Plaintiff submits that due to evidence offered at the damage hearing that came to light after the filing of this case, there was no basis for a mechanic's lien by which the Defendant could sell the vehicle. Plaintiff moved to submit additional evidence that would show that no repairs were made on the vehicle and that Defendant fraudulently converted the vehicle for her own use, and that Plaintiff suffered compensatory damages as a result of such conversion. If true, this would mean that Plaintiff could recover the entire proceeds of the sale, and not just those proceeds remaining after satisfaction of the mechanic's lien. Accordingly, the court finds it necessary to hold a further hearing on damages.[4]

    II. Conclusion

    Based upon the foregoing, the court finds that dismissal of the adversary proceeding *319 was inappropriate. An appropriate order has been entered.

    NOTES

    [1] This Opinion has been edited after it was originally entered.

    [2] § 16-207. Unpaid account settled by public sale; applicability of notice requirements.

    (e) Application of proceeds generally.;(1) If the notice required under § 16-203(b) of this subtitle was sent, the proceeds of a sale under this section shall be applied, in the following order, to:

    (1) The expenses of giving notice and holding the sale, including reasonable attorney's fees;

    (ii) Subject to subsection (1) of this section, storage fees of the third party holder;

    (iii) The amount of the lien claimed exclusive of any storage fees except as provided in subsection (0(2) of this section;

    (iv) A purchase money security interest; and

    (v) Any remaining secured parties of record who shall divide the remaining balance equally if there are insufficient funds to completely satisfy their respective interests, but not to exceed the amount of a security interest.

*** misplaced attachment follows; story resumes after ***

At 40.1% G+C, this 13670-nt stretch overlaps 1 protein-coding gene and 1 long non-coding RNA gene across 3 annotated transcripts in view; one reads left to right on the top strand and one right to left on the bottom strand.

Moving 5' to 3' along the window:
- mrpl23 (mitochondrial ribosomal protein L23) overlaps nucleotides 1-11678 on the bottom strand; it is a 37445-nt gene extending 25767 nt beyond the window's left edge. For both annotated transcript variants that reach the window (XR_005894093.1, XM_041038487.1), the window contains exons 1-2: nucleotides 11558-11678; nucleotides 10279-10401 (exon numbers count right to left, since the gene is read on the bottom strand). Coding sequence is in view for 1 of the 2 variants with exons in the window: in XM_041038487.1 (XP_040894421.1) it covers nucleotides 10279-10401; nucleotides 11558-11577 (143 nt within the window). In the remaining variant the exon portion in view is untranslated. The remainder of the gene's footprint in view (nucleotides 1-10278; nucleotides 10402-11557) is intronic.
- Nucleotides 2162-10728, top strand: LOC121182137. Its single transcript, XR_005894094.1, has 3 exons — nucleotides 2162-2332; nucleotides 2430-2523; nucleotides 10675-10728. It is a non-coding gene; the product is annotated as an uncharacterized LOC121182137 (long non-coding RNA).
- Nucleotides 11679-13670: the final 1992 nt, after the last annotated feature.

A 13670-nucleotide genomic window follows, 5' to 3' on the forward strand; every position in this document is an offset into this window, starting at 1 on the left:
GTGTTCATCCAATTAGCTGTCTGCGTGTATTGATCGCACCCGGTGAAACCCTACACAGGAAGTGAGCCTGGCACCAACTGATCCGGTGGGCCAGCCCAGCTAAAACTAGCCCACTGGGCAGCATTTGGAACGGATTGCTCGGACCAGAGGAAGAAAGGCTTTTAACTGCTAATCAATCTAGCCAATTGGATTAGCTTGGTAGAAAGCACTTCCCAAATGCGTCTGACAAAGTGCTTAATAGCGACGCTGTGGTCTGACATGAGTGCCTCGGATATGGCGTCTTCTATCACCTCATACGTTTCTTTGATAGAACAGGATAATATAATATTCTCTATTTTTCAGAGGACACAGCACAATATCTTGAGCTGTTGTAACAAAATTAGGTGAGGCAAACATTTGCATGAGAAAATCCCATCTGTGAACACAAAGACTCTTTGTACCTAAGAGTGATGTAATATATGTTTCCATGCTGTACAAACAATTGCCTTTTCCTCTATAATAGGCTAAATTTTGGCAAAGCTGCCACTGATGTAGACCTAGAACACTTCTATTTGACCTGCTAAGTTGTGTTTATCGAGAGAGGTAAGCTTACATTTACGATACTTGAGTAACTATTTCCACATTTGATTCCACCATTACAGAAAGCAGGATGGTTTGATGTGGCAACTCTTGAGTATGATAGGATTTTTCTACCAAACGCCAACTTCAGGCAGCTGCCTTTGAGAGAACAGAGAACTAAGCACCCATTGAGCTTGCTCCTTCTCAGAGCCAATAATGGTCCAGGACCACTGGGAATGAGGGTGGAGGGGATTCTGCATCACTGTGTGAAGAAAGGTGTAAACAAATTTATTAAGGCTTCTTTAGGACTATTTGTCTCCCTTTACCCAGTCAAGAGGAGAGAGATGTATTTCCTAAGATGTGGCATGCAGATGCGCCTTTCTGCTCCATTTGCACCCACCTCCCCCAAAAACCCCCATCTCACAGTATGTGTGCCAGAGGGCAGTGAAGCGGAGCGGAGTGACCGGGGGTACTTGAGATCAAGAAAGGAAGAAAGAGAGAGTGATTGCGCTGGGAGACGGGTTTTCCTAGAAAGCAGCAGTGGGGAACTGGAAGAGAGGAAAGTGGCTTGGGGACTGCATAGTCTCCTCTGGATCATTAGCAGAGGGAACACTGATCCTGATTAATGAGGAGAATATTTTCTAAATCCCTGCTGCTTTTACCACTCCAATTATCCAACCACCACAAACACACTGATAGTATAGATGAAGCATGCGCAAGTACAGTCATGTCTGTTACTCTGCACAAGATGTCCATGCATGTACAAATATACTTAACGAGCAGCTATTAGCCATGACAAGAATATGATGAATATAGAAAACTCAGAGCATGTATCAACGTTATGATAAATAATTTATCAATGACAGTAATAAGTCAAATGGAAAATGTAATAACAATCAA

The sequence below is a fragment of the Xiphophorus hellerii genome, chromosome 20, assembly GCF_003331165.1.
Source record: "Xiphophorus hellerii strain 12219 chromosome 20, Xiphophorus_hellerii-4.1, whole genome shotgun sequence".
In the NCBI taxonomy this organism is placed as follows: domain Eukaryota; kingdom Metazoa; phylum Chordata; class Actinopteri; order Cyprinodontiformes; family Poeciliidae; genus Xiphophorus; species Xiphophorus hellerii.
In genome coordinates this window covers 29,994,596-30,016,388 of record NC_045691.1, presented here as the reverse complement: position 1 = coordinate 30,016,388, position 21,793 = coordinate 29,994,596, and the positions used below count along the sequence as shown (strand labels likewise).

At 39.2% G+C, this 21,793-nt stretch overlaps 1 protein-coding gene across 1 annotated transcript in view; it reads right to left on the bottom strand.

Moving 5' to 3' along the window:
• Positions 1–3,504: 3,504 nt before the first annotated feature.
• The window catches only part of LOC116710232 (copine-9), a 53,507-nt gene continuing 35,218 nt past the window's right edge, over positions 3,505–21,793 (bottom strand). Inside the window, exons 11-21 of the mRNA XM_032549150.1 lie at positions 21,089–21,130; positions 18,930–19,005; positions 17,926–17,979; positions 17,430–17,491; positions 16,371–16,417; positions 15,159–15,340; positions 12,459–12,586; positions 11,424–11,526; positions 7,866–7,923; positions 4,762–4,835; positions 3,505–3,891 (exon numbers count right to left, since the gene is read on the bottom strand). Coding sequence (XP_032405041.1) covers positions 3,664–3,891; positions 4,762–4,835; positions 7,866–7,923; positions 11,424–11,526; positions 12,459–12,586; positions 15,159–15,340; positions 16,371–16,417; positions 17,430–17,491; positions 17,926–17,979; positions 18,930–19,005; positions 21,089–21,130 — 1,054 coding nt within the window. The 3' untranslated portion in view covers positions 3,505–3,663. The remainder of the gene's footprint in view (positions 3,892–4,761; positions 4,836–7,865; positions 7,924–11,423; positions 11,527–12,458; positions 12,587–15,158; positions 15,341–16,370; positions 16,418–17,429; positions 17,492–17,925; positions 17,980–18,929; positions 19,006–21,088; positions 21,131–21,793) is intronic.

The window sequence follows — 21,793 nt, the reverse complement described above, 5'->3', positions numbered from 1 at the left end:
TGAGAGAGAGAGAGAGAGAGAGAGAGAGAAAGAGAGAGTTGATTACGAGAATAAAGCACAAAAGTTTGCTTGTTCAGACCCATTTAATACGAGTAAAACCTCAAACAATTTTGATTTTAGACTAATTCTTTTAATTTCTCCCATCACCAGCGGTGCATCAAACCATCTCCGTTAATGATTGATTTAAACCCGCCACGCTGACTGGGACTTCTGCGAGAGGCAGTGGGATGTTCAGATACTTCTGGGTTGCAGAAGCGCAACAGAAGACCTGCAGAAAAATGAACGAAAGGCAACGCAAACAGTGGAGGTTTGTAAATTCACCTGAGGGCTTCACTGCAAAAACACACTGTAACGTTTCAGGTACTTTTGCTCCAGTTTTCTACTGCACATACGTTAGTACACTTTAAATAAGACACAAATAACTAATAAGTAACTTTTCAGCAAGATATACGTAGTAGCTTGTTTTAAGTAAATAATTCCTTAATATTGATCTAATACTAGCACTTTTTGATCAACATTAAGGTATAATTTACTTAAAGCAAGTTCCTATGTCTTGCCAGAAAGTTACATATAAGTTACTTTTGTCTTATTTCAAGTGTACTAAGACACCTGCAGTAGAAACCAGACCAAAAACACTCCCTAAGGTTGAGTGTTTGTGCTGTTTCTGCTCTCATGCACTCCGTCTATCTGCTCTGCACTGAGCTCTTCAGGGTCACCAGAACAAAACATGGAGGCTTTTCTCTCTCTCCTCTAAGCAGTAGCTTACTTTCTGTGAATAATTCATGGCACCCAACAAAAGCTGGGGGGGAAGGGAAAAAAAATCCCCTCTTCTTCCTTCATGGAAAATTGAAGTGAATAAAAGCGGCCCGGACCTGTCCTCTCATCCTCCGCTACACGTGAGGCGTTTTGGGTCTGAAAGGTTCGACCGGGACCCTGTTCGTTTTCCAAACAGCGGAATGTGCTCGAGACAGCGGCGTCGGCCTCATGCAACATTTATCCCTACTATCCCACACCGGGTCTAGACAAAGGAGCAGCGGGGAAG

(2) Except as provided in paragraph (3) of this subsection, if the notice required under § 16-203(b) of this subtitle was not sent, the proceeds of a sale under this section shall be applied, in the following order, to:

    (i) A purchase money security interest;

    (ii) All additional holders of perfected security interests in the property;

    (iii) The expenses of giving notice and holding the sale, including reasonable attorney's fees;

    (iv) Subject to subsection (f) of this section, storage fees of the third party holder;

    (v) The amount of the lien claimed exclusive of any storage fees except as provided in subsection (0(2) of this section;

    (vi) Any remaining secured parties of record who shall divide the remaining balance equally if there are insufficient funds to completely satisfy their respective interest, but not to exceed the amount of a security interest.

    (3) For a motor vehicle lien created under this subtitle, if the notice required under § 16-203(b) of this subtitle was not sent:

    (i) The proceeds of a sale under this section shall be applied in the order described in paragraph (1) of this subsection;

    (ii) The amount of the lien claimed in paragraph (l)(iii) of this subsection may not include any amount for storage charges incurred or imposed by the lienor.

    (4) After application of the proceeds in accordance with paragraph (1) or (2) of this subsection, any remaining balance shall be paid to the owner of the property.

    [3] See also Siskin v. Complete Aircraft Srvs. Inc. (In re Siskin), 231 B.R. 514, 518-19 (Bankr. E.D.N.Y.1999) (holding § 362(h) not available to individual whose claim does not involve Debtor's property or an interest of the estate); compare Tilley v. Vucurevich (In re Pecan Groves of Ariz.), 951 F.2d 242, 245 (C.A.9 1991) (holding "that a creditor has no independent standing to appeal an adverse decision regarding a violation of the automatic stay"); but see In re Int'l Forex of Cat, Inc., 247 B.R. 284, 291 (Bankr.S.D.Cal.2000) (stating Pecan Groves has been "overstated for the proposition that the automatic stay is solely for the benefit of a debtor," and reading Pecan Groves as holding "only what it held— that where a chapter 7 trustee opts not to appeal an adverse ruling on an alleged stay violation, intervening creditors may not do so").

    [4] The evidence offered by the Plaintiff included testimony from a representative of Car-Max, the purchaser of the vehicle from the Defendant. Based on that testimony, the court found as a fact that the Defendant never made the repairs claimed to have been made by the Defendant that formed the basis for the mechanic's liens.